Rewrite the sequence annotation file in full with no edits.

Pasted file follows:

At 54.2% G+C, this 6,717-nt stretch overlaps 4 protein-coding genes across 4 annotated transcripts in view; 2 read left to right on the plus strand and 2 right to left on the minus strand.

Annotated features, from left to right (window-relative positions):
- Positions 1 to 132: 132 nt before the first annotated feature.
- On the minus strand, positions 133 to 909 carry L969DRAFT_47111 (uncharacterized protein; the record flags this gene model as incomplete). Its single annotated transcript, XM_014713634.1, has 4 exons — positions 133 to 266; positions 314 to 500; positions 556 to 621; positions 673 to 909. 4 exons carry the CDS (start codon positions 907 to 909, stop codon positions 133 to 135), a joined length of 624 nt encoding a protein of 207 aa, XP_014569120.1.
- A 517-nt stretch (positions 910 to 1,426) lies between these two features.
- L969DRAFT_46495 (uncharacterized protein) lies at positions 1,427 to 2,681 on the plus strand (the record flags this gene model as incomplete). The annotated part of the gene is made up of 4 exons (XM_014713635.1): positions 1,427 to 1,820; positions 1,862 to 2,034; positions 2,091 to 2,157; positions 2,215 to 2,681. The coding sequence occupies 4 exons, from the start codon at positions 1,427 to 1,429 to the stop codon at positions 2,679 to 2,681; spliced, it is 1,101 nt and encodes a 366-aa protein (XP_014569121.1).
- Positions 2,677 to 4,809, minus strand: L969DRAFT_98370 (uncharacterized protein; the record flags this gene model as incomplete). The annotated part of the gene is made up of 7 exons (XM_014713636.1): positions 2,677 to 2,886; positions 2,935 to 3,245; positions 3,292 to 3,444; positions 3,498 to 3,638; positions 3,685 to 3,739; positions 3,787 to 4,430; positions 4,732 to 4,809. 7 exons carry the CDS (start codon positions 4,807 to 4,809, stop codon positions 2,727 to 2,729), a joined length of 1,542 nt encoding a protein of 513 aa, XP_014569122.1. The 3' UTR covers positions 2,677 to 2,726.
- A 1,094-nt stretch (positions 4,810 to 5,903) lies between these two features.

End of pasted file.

At 54.2% G+C, this 6,717-nt stretch overlaps 4 protein-coding genes across 4 annotated transcripts in view; 2 read left to right on the plus strand and 2 right to left on the minus strand.

Annotated features, from left to right (window-relative positions):
- Positions 1 to 132: 132 nt before the first annotated feature.
- On the minus strand, positions 133 to 909 carry L969DRAFT_47111 (uncharacterized protein; the record flags this gene model as incomplete). Its single annotated transcript, XM_014713634.1, has 4 exons — positions 133 to 266; positions 314 to 500; positions 556 to 621; positions 673 to 909. 4 exons carry the CDS (start codon positions 907 to 909, stop codon positions 133 to 135), a joined length of 624 nt encoding a protein of 207 aa, XP_014569120.1.
- A 517-nt stretch (positions 910 to 1,426) lies between these two features.
- L969DRAFT_46495 (uncharacterized protein) lies at positions 1,427 to 2,681 on the plus strand (the record flags this gene model as incomplete). The annotated part of the gene is made up of 4 exons (XM_014713635.1): positions 1,427 to 1,820; positions 1,862 to 2,034; positions 2,091 to 2,157; positions 2,215 to 2,681. The coding sequence occupies 4 exons, from the start codon at positions 1,427 to 1,429 to the stop codon at positions 2,679 to 2,681; spliced, it is 1,101 nt and encodes a 366-aa protein (XP_014569121.1).
- Positions 2,677 to 4,809, minus strand: L969DRAFT_98370 (uncharacterized protein; the record flags this gene model as incomplete). The annotated part of the gene is made up of 7 exons (XM_014713636.1): positions 2,677 to 2,886; positions 2,935 to 3,245; positions 3,292 to 3,444; positions 3,498 to 3,638; positions 3,685 to 3,739; positions 3,787 to 4,430; positions 4,732 to 4,809. 7 exons carry the CDS (start codon positions 4,807 to 4,809, stop codon positions 2,727 to 2,729), a joined length of 1,542 nt encoding a protein of 513 aa, XP_014569122.1. The 3' UTR covers positions 2,677 to 2,726.
- A 1,094-nt stretch (positions 4,810 to 5,903) lies between these two features.